NFL News & Analysis

The 2019 Chicago Bears: Regression we all saw coming

With a 21-13 loss at Lambeau Field to the Green Bay Packers on Sunday, the Chicago Bears fell to 7-7 on the season, missing the playoffs for the eighth time in their past nine campaigns.

While the Bears did not meet their fanbase’s lofty goals, the expectations didn’t have to be that high. There were a number of issues this Chicago outfit had, despite coming off a 12-4 season, that were not addressed in the offseason. Many of these things were the reason why the Bears failed to repeat as division champs and will be watching other teams play come January:


The Bears’ offense was pretty strong in 2018, ranking as a top-10 unit in terms of expected points added (EPA) as a group. But Mitchell Trubisky was more so riding in that car than driving it, as the second-year signal-caller from North Carolina ranked dead last in ability to avoid negatively graded throws — the most-stable measure when evaluating quarterback play. No quarterback ranking in the bottom five in avoiding negatively graded plays followed that season up by guiding a top-10 offense the following year.

Jeff Hanisch/IMAGN

The Trubisky skepticism was warranted; although his PFF grade rose a bit from 63.6 to 66.3 (due in large part to an improvement in limiting negatively graded throws), the compensatory rise in production was not, due to the forecasted regression in other areas. The Bears’ offensive EPA per play was just 25th entering Week 15, with their passing offense slotting in at 21st. Trubisky’s completion percentage fell from 66.6% in 2018 to 63.4% this year (17th). His yards per attempt fell from 7.4 to 6.2 (second-worst among qualifying quarterbacks). His share of team success (as measured by PFF WAR) actually increased from 2018 to 2019 — but not nearly enough to offset all of the other variables that were going to hamstring the Bears throughout the 2019 season.


Regression isn’t about going from “good” to “bad,” it’s about going from one of the extremes to what one could reasonably expect based on player- and league-level fundamentals (more or less). One could reasonably expect the Bears to be a top-five defense, given players such as Khalil Mack, Akiem Hicks, Eddie Jackson, Prince Amukamara and company. It’s not reasonable to expect the Bears to repeat generating a turnover on 19.5% of all drives (more than 2.5 percentage points higher than the next-best defense).

And that has played out exactly as expected. After surrendering just 4.8 yards per play last year (tied for first with the Baltimore Ravens), the Bears have given up only 5.0 yards per play this season (tied with the Los Angeles Rams for fifth best in the league). This is despite cornerstone players such as Hicks, Danny Trevathan and Roquan Smith missing time with injury, and Adrian Amos and Bryce Callahan leaving this offseason via free agency along with their defensive coordinator, Vic Fangio.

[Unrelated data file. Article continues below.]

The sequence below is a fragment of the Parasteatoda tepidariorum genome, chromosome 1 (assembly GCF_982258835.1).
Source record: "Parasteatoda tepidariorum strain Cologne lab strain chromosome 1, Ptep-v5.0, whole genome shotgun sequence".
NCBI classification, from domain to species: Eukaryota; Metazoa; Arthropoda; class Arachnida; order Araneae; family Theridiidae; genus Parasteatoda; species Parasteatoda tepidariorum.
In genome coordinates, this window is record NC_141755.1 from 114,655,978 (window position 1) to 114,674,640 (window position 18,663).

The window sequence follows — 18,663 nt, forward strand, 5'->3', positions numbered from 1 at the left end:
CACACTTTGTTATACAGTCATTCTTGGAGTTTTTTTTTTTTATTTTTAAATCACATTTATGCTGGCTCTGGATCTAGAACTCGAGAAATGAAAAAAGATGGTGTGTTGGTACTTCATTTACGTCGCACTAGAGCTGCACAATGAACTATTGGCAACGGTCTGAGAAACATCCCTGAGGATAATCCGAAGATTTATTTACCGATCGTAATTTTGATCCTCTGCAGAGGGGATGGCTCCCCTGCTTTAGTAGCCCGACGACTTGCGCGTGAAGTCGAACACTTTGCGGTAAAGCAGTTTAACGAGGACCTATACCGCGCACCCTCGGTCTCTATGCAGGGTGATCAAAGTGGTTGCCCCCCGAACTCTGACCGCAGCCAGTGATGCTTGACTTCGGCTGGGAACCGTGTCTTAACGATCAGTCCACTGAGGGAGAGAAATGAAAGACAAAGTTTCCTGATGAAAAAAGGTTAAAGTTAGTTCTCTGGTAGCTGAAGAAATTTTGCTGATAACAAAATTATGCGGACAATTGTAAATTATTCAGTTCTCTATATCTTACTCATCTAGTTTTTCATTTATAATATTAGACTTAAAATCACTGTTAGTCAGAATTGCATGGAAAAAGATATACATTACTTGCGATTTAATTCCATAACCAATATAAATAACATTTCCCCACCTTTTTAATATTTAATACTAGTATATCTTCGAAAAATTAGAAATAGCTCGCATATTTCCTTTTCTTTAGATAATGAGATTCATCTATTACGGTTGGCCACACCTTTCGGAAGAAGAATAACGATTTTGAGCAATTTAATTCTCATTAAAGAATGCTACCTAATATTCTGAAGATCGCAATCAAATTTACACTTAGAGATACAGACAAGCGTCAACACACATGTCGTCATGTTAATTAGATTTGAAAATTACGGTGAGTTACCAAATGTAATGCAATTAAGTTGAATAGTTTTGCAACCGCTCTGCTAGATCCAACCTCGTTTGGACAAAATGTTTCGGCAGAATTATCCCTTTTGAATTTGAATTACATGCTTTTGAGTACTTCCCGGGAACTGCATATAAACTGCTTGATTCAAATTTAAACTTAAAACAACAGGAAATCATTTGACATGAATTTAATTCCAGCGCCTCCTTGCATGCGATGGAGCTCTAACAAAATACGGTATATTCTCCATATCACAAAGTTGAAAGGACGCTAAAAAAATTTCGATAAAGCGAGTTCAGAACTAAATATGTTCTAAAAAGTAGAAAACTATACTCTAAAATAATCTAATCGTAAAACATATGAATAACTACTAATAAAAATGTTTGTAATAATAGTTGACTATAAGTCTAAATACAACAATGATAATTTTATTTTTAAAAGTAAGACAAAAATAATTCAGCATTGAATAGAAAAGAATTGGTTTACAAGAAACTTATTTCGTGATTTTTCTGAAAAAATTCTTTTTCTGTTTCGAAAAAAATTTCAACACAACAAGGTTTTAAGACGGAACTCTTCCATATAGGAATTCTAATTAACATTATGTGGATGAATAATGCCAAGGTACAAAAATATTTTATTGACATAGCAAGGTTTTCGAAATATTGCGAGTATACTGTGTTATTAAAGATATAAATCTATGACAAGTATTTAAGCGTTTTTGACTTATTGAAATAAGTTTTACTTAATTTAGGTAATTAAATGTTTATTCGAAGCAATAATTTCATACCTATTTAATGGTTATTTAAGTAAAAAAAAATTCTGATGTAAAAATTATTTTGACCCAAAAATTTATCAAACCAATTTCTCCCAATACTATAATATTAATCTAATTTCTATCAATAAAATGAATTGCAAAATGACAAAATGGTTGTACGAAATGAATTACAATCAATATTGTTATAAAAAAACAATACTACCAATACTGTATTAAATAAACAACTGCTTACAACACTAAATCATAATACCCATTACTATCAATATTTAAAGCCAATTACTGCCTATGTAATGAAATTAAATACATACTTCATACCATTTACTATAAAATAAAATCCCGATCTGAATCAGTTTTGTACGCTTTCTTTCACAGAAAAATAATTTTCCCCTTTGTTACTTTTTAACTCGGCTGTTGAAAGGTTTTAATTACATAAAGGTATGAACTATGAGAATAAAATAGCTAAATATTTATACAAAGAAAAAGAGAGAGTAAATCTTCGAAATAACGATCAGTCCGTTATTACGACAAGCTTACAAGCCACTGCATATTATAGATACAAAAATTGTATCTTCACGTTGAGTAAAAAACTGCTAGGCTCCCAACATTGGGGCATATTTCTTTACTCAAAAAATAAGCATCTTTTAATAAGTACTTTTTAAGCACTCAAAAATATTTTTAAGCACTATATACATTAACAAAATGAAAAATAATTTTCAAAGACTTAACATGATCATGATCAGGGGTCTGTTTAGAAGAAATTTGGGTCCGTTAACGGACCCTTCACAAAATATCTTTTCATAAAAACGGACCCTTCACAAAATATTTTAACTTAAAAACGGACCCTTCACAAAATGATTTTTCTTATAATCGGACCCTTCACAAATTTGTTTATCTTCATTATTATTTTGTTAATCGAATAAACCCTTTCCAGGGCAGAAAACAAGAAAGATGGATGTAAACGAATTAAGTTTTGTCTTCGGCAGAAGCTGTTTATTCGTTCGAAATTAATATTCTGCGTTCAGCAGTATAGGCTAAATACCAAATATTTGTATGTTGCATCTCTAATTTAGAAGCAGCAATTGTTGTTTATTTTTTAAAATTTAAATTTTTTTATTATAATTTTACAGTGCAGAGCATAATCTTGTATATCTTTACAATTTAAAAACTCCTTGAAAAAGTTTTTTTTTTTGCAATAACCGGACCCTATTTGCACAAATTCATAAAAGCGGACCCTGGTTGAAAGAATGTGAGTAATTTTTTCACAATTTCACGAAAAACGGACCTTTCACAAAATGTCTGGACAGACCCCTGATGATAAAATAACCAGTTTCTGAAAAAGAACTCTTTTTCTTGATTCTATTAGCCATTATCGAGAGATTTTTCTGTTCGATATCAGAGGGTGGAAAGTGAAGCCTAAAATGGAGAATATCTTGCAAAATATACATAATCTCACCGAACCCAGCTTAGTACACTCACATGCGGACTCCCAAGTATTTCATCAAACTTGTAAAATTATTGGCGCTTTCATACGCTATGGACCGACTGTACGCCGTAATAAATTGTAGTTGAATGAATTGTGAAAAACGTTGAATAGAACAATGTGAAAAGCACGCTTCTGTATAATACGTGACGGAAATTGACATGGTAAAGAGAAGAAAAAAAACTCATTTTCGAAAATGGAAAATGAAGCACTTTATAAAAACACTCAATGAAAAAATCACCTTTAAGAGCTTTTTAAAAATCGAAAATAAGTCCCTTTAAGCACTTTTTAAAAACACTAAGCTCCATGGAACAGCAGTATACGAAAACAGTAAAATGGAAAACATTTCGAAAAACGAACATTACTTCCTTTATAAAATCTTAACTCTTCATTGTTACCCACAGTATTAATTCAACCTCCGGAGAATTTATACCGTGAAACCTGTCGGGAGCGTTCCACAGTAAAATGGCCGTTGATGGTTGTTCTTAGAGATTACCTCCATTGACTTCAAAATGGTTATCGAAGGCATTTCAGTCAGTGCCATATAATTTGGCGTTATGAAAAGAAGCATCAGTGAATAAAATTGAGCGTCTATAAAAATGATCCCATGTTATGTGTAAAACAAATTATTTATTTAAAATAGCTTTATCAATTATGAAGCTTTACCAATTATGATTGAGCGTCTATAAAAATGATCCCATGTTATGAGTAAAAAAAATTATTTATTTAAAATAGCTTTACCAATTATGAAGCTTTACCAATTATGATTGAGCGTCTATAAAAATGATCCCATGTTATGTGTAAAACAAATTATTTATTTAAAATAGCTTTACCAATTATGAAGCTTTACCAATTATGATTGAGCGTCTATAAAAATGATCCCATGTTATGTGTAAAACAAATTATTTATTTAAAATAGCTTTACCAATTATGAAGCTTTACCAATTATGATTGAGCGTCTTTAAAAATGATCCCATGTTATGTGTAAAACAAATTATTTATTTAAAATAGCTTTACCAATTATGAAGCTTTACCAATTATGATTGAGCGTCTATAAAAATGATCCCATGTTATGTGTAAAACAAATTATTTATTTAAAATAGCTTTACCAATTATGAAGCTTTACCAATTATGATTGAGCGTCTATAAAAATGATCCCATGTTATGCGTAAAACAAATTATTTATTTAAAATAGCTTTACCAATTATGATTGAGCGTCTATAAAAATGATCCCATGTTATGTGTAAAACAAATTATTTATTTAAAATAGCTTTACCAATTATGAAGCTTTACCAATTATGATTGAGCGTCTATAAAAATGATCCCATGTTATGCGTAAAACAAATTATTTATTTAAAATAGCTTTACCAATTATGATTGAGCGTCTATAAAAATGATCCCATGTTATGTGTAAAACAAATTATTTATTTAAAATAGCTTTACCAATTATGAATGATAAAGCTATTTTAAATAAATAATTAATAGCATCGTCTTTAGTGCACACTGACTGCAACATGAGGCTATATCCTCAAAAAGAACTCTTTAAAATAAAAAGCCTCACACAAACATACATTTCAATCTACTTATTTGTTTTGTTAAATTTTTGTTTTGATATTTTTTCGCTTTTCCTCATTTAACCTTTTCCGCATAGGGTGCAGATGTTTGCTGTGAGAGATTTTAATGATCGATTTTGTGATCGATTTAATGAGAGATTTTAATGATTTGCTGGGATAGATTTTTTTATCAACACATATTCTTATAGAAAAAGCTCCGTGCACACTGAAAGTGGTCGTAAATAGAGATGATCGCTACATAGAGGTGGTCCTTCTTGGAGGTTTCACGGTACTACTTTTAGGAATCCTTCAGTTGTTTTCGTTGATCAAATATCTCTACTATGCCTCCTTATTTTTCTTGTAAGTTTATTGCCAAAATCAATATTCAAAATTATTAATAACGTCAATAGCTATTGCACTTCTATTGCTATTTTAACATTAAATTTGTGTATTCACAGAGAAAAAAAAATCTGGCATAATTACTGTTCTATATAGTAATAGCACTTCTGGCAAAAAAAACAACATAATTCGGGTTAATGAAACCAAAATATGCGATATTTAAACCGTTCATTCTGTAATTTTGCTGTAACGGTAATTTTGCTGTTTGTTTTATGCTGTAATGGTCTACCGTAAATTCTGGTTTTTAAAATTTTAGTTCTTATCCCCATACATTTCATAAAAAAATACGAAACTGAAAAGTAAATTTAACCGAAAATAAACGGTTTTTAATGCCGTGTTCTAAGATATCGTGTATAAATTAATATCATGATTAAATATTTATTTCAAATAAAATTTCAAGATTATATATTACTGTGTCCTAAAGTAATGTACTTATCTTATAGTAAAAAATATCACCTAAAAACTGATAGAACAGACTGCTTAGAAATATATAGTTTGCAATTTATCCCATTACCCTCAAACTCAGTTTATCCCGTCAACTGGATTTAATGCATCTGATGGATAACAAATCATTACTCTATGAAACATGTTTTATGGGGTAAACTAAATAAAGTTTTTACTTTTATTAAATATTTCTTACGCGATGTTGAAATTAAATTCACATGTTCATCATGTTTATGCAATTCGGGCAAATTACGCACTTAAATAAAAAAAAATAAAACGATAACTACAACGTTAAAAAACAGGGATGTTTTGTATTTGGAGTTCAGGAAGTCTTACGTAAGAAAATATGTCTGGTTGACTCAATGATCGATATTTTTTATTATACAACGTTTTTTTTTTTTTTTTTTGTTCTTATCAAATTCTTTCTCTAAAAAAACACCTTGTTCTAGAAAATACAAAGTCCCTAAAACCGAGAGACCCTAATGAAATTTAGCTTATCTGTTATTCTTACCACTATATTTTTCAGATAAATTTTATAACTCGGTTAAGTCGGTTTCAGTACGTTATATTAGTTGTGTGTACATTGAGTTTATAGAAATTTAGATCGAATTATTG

What didn’t happen this year were the turnovers that once gave the offense the leads necessary to put the young quarterback in a better position to succeed. The Bears have forced a takeaway on just 9.8% of their opponents’ drives this year (21st in the league), a rate less than half that of a season ago. Six defensive touchdowns turned into one, and 50 sacks into 31. The instability in defensive outcomes remains one of the great axioms in understanding football.


The Bears played a last-place schedule in 2018, and their opponents’ average PFF ELO after the season was the league’s worst. They played a first-place schedule in 2019, and we projected their schedule to be the second-toughest going into the year.

To make matters worse, the Minnesota Vikings and the Green Bay Packers have emerged as top-10 teams in the NFL this season, only a year after they combined for a 14-16-2 record. The NFC North race was always closer than it was being handicapped. And while the Detroit Lions didn’t live up to our early-season expectations, Green Bay and Minnesota were ultimately able to leverage decent quarterback play, new offensive play callers and easier roads to keep the Bears more than an arm’s length away from playoff contention throughout the 2019 season.

What Can We Learn From This?

This is the song that never ends. There is always a team or two that leverages positive defensive variance and an easy schedule to overperform in the standings despite poor quarterback play. The 2016 New York Giants went from 11-5 with an ineffective Eli Manning to the second-overall pick. The 2017 Jacksonville Jaguars Blake Bortles-ed their way to the AFC Championship Game, only to install Cody Kessler as their starter by mid-2018.

In a season where multiple quarterbacks have missed time with injuries, teams that aren’t exactly brilliant at the quarterback position have emerged as contenders. The question for 2020 is, “Will they stay there?”

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